Source F, however, shows the defendants freely admitting their crimes. "Yes, I'm guilty!"; "Of course I'm a traitor!" The tone is purely sarcastic and the joking manner in which they confess backs up the absurdity of the trials. They do not attempt to defend themselves and this could have been because they had been tortured, had threats put on their family and most likely as this source shows, their guilt had already been decided; at the back of the courtroom, a gallows is shown, indicating that guilt and death was inevitable for whomever was put on trial. The other slight difference is of course that everyone in the courtroom of source G is Stalin, including the Clerk. This brings about the issue of propaganda and censorship in Russia at the time. During Stalin's rule he had complete control over everything that was published in Russia. The fact that he is writing out the proceedings of the trial demonstrates this. Source G therefore shows that Stalin had influence over more than just the judicial system. This point is not shown in source F, as an unknown man behind Stalin is taking notes on the trial; the issue of propaganda is not evident. In conclusion, both of the sources give the same overall message of the farcical nature of the trials and predetermined verdict, however the way that this message is conveyed is slightly different. Small details such as F making the point that the accused admitted openly and that they would eventually be executed are not mentioned in G. Instead G shows how everyone in the courtroom was under Stalin's tyrannous control. e) Study Source H How far does Source H prove that Stalin was a 'brilliant leader'? [9] Upon first glance this source does give the impression of Stalin being a brilliant leader, in fact the first line states; 'Stalin is the brilliant leader.' ...read more.

Conclusion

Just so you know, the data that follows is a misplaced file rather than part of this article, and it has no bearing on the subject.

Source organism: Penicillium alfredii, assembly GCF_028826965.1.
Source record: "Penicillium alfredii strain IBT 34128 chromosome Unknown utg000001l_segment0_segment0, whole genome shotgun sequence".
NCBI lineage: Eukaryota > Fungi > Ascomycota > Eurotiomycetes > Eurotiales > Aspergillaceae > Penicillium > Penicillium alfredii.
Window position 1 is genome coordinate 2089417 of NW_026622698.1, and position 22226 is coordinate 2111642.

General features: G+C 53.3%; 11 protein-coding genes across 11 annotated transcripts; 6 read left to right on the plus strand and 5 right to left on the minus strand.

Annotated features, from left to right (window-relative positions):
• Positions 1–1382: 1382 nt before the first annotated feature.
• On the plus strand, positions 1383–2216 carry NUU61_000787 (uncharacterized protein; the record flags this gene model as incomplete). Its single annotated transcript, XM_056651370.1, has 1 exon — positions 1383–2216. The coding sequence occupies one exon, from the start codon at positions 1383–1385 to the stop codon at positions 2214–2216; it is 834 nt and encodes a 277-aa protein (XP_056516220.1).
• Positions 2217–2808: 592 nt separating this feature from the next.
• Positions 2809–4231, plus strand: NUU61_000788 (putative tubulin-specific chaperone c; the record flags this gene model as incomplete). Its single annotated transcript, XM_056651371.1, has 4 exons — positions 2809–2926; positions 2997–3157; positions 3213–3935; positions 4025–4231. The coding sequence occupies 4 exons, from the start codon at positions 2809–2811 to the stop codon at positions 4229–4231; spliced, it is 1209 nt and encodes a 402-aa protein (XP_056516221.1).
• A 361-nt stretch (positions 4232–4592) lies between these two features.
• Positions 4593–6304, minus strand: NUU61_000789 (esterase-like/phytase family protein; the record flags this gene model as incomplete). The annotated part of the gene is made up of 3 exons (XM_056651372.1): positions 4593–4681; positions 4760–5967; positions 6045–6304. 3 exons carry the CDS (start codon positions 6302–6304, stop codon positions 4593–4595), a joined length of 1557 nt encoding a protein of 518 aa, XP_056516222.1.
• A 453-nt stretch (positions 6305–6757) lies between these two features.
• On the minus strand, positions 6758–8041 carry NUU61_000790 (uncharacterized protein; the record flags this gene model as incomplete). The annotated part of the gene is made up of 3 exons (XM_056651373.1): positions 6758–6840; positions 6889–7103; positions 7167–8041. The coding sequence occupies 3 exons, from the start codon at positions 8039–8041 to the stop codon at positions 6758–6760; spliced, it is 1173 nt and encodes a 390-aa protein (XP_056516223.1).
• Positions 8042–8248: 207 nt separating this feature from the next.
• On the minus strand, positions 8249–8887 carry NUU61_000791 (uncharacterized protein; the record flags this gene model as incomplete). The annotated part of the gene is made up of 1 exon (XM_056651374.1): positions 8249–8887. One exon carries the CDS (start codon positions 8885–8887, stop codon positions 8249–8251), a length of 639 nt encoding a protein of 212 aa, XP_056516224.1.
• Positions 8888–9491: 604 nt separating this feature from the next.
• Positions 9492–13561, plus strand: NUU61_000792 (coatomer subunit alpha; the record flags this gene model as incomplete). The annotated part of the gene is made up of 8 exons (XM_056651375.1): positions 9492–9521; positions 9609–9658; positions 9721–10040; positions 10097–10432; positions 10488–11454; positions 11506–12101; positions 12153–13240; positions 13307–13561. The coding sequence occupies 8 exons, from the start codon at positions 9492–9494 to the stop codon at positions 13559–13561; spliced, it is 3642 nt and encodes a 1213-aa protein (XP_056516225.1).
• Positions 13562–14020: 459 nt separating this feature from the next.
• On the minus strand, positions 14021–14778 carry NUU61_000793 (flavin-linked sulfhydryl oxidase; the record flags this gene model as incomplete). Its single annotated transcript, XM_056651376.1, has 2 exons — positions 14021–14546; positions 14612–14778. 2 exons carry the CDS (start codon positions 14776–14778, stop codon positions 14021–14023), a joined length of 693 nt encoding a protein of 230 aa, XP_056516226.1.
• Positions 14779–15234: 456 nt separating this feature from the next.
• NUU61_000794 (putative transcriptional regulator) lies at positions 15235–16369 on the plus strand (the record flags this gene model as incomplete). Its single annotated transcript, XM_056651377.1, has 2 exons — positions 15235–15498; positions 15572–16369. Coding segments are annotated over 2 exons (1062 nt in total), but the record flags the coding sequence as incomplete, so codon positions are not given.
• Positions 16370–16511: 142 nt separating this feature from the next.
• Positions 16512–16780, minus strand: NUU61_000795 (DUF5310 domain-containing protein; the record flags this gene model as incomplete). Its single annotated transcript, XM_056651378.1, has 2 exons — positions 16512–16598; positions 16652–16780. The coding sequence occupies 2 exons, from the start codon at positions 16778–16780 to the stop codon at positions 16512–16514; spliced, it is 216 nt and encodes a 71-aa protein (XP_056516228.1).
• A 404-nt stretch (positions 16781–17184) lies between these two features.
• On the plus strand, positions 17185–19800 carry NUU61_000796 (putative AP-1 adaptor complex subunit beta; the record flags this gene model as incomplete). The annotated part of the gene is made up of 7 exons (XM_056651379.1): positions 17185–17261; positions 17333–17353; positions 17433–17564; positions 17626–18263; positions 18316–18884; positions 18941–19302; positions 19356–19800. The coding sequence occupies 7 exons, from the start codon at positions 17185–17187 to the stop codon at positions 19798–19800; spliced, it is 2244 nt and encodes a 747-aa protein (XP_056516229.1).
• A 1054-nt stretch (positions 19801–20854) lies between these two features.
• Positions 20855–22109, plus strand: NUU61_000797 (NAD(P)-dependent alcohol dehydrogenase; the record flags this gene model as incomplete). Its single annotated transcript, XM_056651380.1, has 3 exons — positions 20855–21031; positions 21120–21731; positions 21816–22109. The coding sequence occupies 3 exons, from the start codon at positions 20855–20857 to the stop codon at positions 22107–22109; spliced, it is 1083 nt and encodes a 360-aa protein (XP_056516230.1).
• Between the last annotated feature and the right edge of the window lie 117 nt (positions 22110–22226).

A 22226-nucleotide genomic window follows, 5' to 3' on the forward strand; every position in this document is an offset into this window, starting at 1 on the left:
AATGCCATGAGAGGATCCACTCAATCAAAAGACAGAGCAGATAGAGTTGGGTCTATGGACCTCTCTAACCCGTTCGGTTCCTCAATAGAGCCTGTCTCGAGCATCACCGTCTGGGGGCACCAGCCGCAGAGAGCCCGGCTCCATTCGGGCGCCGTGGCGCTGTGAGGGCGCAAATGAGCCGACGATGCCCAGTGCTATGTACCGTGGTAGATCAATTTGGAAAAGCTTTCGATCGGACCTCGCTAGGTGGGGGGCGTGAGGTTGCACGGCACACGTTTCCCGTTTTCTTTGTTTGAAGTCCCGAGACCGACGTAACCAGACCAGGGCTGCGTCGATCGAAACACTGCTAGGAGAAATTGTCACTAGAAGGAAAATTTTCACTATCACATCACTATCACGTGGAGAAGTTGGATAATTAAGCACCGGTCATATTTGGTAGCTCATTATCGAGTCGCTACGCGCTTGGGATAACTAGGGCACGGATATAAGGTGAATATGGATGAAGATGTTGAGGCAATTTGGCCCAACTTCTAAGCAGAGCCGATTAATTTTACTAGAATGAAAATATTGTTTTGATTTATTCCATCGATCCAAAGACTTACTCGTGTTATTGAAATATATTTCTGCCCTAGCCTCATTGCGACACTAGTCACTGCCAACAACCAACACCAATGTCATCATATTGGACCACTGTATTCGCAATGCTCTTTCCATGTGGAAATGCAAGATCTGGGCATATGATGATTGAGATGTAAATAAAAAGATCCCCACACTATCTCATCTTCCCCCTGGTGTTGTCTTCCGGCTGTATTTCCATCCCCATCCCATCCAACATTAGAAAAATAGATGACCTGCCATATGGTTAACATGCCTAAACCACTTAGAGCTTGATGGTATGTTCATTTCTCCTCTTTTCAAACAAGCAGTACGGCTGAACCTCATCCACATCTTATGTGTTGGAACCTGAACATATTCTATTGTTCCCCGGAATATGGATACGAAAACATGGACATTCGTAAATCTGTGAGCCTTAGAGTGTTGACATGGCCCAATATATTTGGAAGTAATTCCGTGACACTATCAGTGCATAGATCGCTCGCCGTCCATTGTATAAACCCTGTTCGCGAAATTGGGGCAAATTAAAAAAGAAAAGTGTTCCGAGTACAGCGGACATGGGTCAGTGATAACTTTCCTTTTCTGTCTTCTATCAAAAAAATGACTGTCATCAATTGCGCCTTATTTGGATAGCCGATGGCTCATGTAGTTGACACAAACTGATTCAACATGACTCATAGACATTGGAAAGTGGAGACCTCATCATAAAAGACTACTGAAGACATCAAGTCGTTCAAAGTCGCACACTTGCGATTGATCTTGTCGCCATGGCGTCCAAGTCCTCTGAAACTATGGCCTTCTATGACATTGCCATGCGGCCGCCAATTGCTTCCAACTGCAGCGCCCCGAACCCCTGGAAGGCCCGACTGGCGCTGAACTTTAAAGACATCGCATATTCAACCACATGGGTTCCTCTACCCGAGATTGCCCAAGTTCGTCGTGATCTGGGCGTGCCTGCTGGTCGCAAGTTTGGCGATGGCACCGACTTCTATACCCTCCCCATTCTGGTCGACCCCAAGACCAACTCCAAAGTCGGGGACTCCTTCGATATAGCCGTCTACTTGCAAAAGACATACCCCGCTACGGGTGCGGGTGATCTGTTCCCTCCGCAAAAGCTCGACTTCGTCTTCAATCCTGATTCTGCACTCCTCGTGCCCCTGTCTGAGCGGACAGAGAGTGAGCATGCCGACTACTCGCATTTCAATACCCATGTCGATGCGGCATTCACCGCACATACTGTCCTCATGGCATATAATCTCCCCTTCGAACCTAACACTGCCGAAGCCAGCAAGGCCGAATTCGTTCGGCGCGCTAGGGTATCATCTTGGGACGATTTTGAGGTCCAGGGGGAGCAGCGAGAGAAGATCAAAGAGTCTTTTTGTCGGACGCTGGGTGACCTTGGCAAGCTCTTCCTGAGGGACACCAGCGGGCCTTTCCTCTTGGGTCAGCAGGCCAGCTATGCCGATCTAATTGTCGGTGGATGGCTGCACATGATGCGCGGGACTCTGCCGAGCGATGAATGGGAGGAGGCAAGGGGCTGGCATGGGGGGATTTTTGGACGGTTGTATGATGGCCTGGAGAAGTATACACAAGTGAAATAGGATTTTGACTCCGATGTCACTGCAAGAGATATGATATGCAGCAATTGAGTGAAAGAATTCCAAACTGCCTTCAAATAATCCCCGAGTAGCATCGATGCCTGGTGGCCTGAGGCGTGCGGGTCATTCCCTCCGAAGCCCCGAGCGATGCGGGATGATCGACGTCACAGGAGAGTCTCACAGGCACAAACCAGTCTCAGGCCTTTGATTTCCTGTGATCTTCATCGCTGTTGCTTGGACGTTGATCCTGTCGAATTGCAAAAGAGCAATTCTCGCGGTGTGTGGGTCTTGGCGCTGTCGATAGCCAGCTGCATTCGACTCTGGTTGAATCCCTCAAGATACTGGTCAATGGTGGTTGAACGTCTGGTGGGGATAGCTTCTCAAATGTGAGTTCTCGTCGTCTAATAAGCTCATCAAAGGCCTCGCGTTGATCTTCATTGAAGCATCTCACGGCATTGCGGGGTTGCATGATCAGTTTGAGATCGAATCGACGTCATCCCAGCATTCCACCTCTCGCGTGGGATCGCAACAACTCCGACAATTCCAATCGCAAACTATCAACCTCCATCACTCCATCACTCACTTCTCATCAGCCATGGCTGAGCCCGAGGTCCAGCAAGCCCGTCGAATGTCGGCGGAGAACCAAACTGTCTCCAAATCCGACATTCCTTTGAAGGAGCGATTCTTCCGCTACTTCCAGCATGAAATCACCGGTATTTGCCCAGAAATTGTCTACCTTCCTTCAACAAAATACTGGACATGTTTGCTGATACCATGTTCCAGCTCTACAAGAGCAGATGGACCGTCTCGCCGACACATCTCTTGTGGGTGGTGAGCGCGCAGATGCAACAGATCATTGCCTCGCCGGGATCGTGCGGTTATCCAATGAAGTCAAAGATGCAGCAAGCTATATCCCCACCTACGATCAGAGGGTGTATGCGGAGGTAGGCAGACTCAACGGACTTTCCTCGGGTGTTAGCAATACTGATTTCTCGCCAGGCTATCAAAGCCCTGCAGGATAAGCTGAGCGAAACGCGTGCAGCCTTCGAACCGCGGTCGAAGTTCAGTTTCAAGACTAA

Source J presents only the message that Stalin was a 'monstrous tyrant' which is a reliable enough judgment but does not provide as fair an argument as source I. After studying each source I can identify that some agree that Stalin was a monstrous tyrant and others contradict this. Every source which was produced during Stalin's lifetime in Russia is full of praise for the 'brilliant leader'. This is because they were produced under conditions of censorship and fear of disciplinary action. Sources that were created outside of the USSR or well after Stalin's death deal with much more of the truth about his rule as freedom of speech existed. I believe that the statement that Stalin was a monstrous tyrant is quite valid as many of the sources show. Source A's indication of the death and destruction caused by his rule is certainly legitimate. Throughout all of history, no other leader has killed his own people to the same extent as Stalin. Some 30 million people were victim to him. Millions were killed through collectivisation, the purges and deliberate famine. What is more frightful is that Stalin appeared to show no remorse for his atrocities. He brainwashed through propaganda and stirred terror with the NKVD secret police to allow his rule to continue. I would certainly warrant these acts of cruelness evidence for him being a monstrous tyrant. However, as some of the sources point out, Stalin did do a great deal to modernise the country. Source B shows one of many new industries that he was able to introduce. He brought wealth to the Soviet Union and many people truly idolised him as the hero of Russia. Sources D and H in particular show this. Although it is highly probable that these sources were propaganda or censored, I suggest that the reality behind theses sources, for example the consequence of death following the 5 year plans; the irony of some sources such as C, and the blatant atrocities shown in A, substantiate that Stalin was indeed as a monstrous tyrant. GCSE HISTORY Stalin; Man or Monster? Ellen Taylor 11E ...read more.